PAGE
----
CORN – Well, it’s official.  The January WASDE, quarterly grain stocks, and winter wheat seeding reports will all be delayed until after the government reopens.  The longest shutdown has been 21 days, which we matched on January 11th.  Add to that the absence of any export sales reports and here we sit in the $3.72 ½ to $3.84 ½ per bushel trading range we’ve been in since December 19th.  The sign up for the Market Facilitation Program will be extended for the same number of days the government was closed.

Demand news was scarce, but there was chatter China would be in the market for US ethanol or DDG’s.  Nothing materialized from the trade talks and there was nothing to suggest business was done in the export numbers.  Weekly ethanol production pulled back 1% to its lowest level in nine months, down 11,000 bpd to 1.0 million bpd.  Ethanol stocks increased 100,000 barrels to 23.3 million barrels.  Margins were down a penny to a negative 5 cents per gallon.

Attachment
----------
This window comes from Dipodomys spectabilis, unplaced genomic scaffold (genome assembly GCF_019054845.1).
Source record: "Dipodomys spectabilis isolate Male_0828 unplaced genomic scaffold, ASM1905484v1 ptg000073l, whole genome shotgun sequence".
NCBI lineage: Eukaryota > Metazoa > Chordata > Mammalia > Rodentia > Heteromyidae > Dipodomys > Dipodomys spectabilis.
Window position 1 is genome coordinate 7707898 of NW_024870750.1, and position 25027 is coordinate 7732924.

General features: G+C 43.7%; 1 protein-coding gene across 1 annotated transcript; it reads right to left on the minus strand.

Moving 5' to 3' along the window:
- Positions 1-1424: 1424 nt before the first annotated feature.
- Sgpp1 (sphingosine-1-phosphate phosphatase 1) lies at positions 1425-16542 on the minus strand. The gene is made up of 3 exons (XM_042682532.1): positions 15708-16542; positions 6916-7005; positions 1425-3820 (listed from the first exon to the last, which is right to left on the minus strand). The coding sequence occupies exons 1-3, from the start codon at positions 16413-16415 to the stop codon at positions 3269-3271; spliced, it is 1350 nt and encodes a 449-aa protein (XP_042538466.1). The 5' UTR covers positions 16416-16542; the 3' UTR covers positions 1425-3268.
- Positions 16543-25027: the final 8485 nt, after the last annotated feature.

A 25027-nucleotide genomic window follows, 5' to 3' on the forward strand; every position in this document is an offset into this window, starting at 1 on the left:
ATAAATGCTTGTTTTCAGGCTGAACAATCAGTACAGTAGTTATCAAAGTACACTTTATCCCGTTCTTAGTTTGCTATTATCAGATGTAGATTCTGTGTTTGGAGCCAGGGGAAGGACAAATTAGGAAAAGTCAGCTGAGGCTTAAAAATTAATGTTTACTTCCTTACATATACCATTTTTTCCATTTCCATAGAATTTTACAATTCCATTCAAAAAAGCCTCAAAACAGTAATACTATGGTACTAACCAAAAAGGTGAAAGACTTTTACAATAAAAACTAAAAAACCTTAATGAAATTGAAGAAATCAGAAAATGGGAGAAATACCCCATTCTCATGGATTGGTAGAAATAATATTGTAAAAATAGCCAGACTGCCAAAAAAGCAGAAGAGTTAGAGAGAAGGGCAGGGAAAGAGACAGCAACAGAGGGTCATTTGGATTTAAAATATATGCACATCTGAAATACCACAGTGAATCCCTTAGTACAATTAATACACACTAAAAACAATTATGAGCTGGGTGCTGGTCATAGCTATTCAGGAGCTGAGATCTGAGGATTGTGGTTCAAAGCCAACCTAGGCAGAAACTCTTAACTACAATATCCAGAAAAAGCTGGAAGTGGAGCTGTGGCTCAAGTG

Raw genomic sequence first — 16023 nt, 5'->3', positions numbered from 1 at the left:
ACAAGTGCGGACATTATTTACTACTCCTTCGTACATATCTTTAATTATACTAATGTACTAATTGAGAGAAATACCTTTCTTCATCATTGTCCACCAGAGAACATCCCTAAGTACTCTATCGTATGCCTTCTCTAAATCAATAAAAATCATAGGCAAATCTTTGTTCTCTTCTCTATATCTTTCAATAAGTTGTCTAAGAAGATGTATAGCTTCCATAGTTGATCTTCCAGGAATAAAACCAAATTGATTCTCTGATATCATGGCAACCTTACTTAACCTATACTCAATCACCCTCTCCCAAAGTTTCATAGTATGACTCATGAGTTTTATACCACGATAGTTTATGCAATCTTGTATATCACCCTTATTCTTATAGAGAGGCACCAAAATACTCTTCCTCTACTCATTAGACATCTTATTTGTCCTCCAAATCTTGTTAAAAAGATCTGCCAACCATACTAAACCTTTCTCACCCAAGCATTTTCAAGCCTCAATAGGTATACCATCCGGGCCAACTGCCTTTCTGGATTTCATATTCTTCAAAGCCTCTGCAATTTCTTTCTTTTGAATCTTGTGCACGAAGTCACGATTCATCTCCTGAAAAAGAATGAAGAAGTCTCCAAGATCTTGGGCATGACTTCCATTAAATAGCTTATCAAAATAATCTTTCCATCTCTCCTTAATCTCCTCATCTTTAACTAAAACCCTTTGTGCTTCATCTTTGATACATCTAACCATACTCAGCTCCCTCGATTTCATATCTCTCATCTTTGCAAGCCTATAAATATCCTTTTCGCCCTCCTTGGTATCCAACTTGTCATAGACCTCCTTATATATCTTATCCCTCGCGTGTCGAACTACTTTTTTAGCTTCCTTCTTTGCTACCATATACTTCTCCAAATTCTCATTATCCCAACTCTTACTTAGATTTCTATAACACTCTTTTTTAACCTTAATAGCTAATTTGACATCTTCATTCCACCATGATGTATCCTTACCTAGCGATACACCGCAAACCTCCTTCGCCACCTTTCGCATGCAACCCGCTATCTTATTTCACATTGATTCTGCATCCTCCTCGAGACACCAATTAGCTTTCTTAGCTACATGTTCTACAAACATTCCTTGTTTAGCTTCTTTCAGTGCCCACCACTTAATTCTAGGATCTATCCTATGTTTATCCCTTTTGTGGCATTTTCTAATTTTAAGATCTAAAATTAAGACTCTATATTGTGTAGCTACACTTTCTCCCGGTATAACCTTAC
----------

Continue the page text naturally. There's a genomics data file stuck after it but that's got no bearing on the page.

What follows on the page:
Conab refreshed their Brazilian corn production forecast this week with a small increase to 91.2 mmt.  Safras was higher at 93.4 mmt, and Agroconsult came in at 95.6 mmt.  The USDA in December was using 94.5 mmt. The Rosario Grain Exchanged put Argentina’s corn crop at 44 mmt versus 42-43 mmt last month and the USDA’s 42.5 mmt outlook. China’s corn estimate for this year’s crop caught up to their previous revisions, putting it at 257.3 mmt versus 215 mmt previously.  The last USDA estimate was 256 mmt. China cut their 2018/2019 corn import forecast from 2.5 mmt to 1.5 mmt.  Neither update was unexpected by the trade.